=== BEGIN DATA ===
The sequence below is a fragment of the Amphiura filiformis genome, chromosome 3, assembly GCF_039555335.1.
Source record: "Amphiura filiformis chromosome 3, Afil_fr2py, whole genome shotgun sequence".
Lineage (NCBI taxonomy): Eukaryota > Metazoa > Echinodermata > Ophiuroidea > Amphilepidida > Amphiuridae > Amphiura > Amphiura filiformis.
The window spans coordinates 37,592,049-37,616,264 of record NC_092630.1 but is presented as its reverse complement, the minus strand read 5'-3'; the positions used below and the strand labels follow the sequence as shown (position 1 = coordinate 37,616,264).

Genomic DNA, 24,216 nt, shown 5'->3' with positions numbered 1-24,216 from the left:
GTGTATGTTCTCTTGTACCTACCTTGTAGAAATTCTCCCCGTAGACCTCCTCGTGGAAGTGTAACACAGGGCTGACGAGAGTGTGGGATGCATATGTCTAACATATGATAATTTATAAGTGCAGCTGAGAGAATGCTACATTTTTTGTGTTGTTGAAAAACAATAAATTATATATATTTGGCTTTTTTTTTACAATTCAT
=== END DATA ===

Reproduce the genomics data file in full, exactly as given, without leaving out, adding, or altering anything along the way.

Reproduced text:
The sequence below is a fragment of the Amphiura filiformis genome, chromosome 3, assembly GCF_039555335.1.
Source record: "Amphiura filiformis chromosome 3, Afil_fr2py, whole genome shotgun sequence".
Lineage (NCBI taxonomy): Eukaryota > Metazoa > Echinodermata > Ophiuroidea > Amphilepidida > Amphiuridae > Amphiura > Amphiura filiformis.
The window spans coordinates 37,592,049-37,616,264 of record NC_092630.1 but is presented as its reverse complement, the minus strand read 5'-3'; the positions used below and the strand labels follow the sequence as shown (position 1 = coordinate 37,616,264).

Genomic DNA, 24,216 nt, shown 5'->3' with positions numbered 1-24,216 from the left:
GTGTATGTTCTCTTGTACCTACCTTGTAGAAATTCTCCCCGTAGACCTCCTCGTGGAAGTGTAACACAGGGCTGACGAGAGTGTGGGATGCATATGTCTAACATATGATAATTTATAAGTGCAGCTGAGAGAATGCTACATTTTTTGTGTTGTTGAAAAACAATAAATTATATATATTTGGCTTTTTTTTTACAATTCAT